Monday, August 24, 2015

Cut back, but pressing forward

"Why God? Why?"

Sound familiar? Probably, though it may sound surprising from me, since I'm usually so bubbly about what I get to do. But the fact is, TEN3 faces quite a share of setbacks and disappointments that don't make sense to us.

We've always been setting up TEN3 to grow. We've had dreams of becoming one of the biggest publishing houses in the world, of consulting and certifying hundreds of schools, training and certifying teachers in all those schools. After all, we're wanting to serve needs prevalent throughout the world's second-most populous continent! We have to grow, right?

Yet we lose vital people. Matt Sabo, who did such an amazing job with our communications, could only serve a year or two before returning to a job at a for-profit company. The same happened to E, who was our communications manager a few years ago.

And now Joe, one of our longest-serving and most-gifted members who has been our CEO, is likewise having to step down from most of his TEN3 responsibilities and look for outside work. Just when the centers in Nigeria are getting started, just when Tanzania and Zambia are starting the consulting process, we have to lose someone that important? Why, God?

The LORD said to Gideon, “The people with you are too many for me to give the Midianites into their hand, lest Israel boast over me, saying, ‘My own hand has saved me.’ Now therefore proclaim in the ears of the people, saying, ‘Whoever is fearful and trembling, let him return home and hurry away from Mount Gilead.’” Then 22,000 of the people returned, and 10,000 remained. And the LORD said to Gideon, “The people are still too many. Take them down to the water, and I will test them for you there, and anyone of whom I say to you, ‘This one shall go with you,’ shall go with you, and anyone of whom I say to you, ‘This one shall not go with you,’ shall not go.”
Judges 7:2-4

Sometimes I wonder if we'll ever make it, if all the thought, discussion, writing, travelling, and workshops we've been doing will finally come together into a sustaining and growing system that serves students as we've envisioned for so long. We just never seem to have enough people and resources for the task. But if we did, would we really relate to our brothers and sisters we serve who live in constant difficulty and lack? And would the Lord really get the glory for what He did through us?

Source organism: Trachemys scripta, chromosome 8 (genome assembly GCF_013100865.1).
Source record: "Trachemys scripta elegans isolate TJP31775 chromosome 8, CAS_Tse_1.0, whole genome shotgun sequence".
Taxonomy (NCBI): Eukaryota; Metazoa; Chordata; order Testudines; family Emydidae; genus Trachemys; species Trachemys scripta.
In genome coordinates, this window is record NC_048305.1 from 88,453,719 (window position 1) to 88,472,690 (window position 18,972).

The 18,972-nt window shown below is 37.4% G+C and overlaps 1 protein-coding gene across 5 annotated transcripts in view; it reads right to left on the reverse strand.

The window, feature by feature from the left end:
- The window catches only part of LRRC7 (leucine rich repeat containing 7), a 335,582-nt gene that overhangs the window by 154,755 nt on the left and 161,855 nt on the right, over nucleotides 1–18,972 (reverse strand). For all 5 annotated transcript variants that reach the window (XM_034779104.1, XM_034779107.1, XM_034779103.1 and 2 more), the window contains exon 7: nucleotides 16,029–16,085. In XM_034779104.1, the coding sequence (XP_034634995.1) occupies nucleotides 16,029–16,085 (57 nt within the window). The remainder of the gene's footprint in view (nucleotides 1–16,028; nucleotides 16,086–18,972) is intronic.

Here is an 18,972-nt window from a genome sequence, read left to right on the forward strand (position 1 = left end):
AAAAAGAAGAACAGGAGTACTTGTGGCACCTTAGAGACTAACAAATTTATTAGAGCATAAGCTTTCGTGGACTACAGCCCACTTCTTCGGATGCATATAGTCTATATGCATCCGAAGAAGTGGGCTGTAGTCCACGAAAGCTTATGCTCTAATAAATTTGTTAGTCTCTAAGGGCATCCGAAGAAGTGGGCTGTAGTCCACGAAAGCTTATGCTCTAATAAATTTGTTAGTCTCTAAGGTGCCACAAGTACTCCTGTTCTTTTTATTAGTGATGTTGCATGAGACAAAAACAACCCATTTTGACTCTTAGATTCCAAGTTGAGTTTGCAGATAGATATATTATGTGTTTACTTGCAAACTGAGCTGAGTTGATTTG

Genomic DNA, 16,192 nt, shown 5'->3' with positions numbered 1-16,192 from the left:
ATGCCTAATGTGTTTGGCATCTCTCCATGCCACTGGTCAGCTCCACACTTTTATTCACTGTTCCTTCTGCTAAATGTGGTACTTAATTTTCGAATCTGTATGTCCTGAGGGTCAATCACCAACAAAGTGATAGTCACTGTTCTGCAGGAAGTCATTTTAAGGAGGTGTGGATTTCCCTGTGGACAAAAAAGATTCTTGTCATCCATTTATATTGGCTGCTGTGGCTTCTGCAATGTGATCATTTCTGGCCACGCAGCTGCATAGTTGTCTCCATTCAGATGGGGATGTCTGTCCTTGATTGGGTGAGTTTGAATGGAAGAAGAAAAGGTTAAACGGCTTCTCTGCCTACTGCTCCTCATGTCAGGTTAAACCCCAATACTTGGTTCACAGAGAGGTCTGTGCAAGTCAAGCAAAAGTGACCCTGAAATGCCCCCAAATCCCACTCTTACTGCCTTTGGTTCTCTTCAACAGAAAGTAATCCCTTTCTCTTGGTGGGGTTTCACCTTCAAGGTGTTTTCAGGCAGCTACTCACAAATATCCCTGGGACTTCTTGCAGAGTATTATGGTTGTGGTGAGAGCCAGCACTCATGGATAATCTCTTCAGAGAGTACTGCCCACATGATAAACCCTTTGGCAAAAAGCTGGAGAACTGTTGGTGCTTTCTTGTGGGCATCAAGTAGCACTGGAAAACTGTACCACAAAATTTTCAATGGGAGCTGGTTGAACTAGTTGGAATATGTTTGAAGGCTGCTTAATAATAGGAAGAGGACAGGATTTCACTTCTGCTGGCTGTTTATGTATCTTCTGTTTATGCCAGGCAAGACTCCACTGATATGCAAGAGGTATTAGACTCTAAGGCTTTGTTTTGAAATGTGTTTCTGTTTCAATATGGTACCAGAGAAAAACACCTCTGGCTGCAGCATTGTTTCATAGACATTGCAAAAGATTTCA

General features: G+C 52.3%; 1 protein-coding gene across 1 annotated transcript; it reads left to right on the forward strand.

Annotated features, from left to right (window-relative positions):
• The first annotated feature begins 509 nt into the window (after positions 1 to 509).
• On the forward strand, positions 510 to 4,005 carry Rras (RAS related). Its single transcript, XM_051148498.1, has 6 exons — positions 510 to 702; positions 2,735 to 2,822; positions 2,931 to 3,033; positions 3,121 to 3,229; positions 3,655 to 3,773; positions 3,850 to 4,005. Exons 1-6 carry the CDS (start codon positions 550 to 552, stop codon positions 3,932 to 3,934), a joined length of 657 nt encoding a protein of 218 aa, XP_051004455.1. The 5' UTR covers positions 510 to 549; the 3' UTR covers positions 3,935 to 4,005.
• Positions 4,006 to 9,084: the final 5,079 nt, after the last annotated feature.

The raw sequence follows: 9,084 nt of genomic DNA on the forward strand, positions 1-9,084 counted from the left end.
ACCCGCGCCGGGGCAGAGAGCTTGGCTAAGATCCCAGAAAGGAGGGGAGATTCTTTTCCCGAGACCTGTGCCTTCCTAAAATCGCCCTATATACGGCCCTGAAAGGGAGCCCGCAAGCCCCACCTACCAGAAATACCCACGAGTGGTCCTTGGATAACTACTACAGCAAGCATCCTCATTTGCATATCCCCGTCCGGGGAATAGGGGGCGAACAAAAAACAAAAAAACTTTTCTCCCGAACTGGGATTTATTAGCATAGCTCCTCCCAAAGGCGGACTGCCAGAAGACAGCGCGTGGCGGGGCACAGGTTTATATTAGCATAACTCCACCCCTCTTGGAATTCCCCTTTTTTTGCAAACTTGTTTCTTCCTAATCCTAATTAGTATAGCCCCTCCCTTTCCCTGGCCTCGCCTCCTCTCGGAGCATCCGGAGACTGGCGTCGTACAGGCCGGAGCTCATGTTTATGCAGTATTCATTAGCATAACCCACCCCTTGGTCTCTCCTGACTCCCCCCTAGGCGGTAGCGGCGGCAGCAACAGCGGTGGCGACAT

Please pray for us as we make adjustments so that we can continue to move forward:

  • For Christie Dasaro and Isaac Tanam as they oversee schools, including three startup centers, in Nigeria amid all their struggles.
  • For an official treasurer for TEN3, and for grace for me to learn what's needed to serve as Acting Treasurer until we get that person.
  • For Joe to get the right job to provide for his family.
  • For Anthony as he now must take up CEO responsibilities in addition to his full-time job as a network administrator and his recording his work to make curriculum for us.
  • For us all to be attentive to the Lord and abiding in Him, that we may do His will and He get the glory.

Wednesday, August 19, 2015

Wanting what we need

Perhaps one of the biggest struggles in long-term ministry is the conflict between what people want and what they need. It's a conflict with more than one layer. For example, sometimes when missionaries prioritize what the people "need," they do it with a superiorist attitude that doesn't look at the people's needs from God's perspective, but from their own. Many mission fields have suffered from this mistake.

But in our case, we developed exactly what our African partners told us they need, what God had shown through His word, experience, and research is needed. All the Christian teachers and leaders who examine it have affirmed, "This is wonderful." Yet, as they try to implement it, they find it's not what students want. We've always known that as educators, we are offering a most curious commodity: so often, the more people pay for it and the less they get, the more pleased they are. In other words, they want the prestige and power that comes with education, but they don't actually want to take the time and effort to learn. If you know a teacher, you've probably heard how true that is. We don't want what's really best, we want what gratifies us quickly.

That's the most recent struggle our partners in Nigeria face: students become impatient and drop out because they don't want to take the time to learn the computer well; they want a few quick courses that will certify them for a tech job, even if they won't really understand it, much less be able to do it well.

That frustrated me when I heard Christie's discouragement--we've put so much effort into making the CTO the very best education, and she put so much effort into making it available, and people don't want it. But then I thought, "How much more grief does God feel, that He sent His Son to die for our salvation, and so many people don't want it!" And yet God did it knowing how many wouldn't want Him. He keeps sending the offer, rejoicing over those who do receive Him. We hope for that joy too, encouraged because even the impatient students love our Bible course that draws them into the message of redemption.

Therefore, my prayer, in which I ask you to join me, is for God to work in the hearts of people all over the world to desire Him. I pray that it start with me, that He reveal and change those ways in which I desire the quick relief rather than His patient and faithful work, however difficult I may find it. I pray also that He connect us with the people whose hearts He is already working in to desire to learn to be wise and discerning servants of God as they use technology.